Jay Abraham is an “old school” businessman who has taught and mentored a lot of people who I respect and look up to, including Ramit Sethi who references Jay all of the time. There’s also a quote from Jay Abraham I think of and refer back to quite often since I discovered it back in 2014:
If you can define the problem better than your target customer, they will automatically assume you have the solution.
I just love that, don’t you?
So, let’s get into the book itself. One of the best parts about Getting Everything You Can Out of All You’ve Got is its detailed rundown of the various ways that you can outperform the competition in your space, and build a better results-based business. Some might consider these fundamentals, but like with anything, we often forget the fundamentals for the “shiny objects” that other people are talking and teaching about.
And that’s not to say that this book is “basic” by any means. It’s jam-packed with innovative, foundational ideas that will last, and, I believe, be a mainstay in your business, life, and growth journey. This book was published in 2000, and even though some of the examples refer to older technologies, the principles will always apply.
Throughout the book, Jay provides specific examples about companies both large and small, some well known and some of Jay’s actual clients—it’s a great framing device for helping me (and you!) understand how we can take the same approach and (hopefully) achieve the same results in our businesses.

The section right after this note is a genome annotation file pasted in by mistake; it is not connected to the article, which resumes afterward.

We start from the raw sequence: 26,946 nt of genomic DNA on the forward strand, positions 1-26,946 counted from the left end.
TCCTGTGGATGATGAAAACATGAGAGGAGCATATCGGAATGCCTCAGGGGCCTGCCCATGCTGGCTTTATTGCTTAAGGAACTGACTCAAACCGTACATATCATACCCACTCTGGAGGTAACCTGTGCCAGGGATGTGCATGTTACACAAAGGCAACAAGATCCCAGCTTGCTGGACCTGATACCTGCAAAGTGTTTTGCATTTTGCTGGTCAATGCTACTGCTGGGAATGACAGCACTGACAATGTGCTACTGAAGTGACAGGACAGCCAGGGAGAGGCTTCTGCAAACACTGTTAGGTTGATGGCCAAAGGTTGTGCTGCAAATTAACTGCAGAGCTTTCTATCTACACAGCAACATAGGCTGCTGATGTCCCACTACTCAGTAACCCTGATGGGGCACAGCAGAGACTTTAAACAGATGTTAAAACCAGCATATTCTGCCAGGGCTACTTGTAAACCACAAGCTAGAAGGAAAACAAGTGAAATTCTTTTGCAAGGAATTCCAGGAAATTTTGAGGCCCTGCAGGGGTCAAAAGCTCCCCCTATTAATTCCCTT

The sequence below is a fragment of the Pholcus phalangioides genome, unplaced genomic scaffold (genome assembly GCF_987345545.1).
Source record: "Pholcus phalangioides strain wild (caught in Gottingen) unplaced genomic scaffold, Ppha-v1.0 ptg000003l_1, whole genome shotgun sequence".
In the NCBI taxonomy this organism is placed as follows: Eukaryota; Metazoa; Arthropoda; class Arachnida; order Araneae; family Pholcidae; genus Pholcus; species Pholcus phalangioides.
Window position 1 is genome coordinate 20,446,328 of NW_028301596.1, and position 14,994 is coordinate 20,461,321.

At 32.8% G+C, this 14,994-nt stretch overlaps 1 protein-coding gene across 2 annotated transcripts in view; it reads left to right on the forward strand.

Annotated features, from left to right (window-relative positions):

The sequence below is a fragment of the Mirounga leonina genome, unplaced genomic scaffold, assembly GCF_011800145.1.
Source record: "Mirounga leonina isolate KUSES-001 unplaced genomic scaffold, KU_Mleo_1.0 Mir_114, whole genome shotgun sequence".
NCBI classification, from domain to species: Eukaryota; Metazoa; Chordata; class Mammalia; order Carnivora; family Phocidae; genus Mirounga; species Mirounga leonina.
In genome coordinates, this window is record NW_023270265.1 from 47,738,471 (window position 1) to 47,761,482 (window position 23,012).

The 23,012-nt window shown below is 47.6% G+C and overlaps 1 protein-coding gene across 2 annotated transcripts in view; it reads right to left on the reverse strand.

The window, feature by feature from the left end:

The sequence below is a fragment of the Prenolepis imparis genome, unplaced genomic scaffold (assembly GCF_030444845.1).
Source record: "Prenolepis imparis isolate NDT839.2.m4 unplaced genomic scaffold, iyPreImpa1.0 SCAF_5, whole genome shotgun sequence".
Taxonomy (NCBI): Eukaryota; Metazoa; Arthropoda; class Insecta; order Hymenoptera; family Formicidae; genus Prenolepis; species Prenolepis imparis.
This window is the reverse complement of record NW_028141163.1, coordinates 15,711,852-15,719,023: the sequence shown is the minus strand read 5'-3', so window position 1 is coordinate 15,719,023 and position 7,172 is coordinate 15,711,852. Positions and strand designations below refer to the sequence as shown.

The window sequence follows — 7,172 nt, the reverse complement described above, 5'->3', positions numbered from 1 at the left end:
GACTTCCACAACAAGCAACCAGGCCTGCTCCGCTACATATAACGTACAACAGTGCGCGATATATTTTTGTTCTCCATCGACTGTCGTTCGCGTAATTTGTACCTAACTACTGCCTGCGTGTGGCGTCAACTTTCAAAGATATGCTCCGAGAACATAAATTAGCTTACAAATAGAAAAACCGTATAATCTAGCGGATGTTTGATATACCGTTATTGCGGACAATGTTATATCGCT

Jay lays out everything from understanding what your unique selling proposition is and how to make people know about it, to helping your audience remove their fear of risk when it comes to decisions they make with you (e.g., guarantees and risk-reversals), to even how to interact with clients and customers to make sure they keep coming back and help spread the word about your business.
I appreciate Jay’s focus on repeat customers, and getting people to go deep with you to increase the lifetime value of a customer, and doing it in a way that aligns with my goals and methods: through serving and solving problems. That’s what Smart Passive Income is all about.
Lastly, the book is a super easy read, one that could actually be read in chunks. I found myself skipping a few chapters that I didn’t necessarily “need help with,” to get to parts that affect me in my business right now, so you can choose to read the book that way too if it makes sense for you. If you’re just starting out though, I’d recommend reading this all the way through.
It reminds me of some of the lessons I learned early on in my business career that have stuck with me ever since, but I wish I had this book because it really is an “all-in-one” kind of entrepreneurial principles book, but with very specific actions and examples that you can use for your own business starting now.
So, with that said, I’d say this book is for everyone 😀 I hope you like it as much as I do!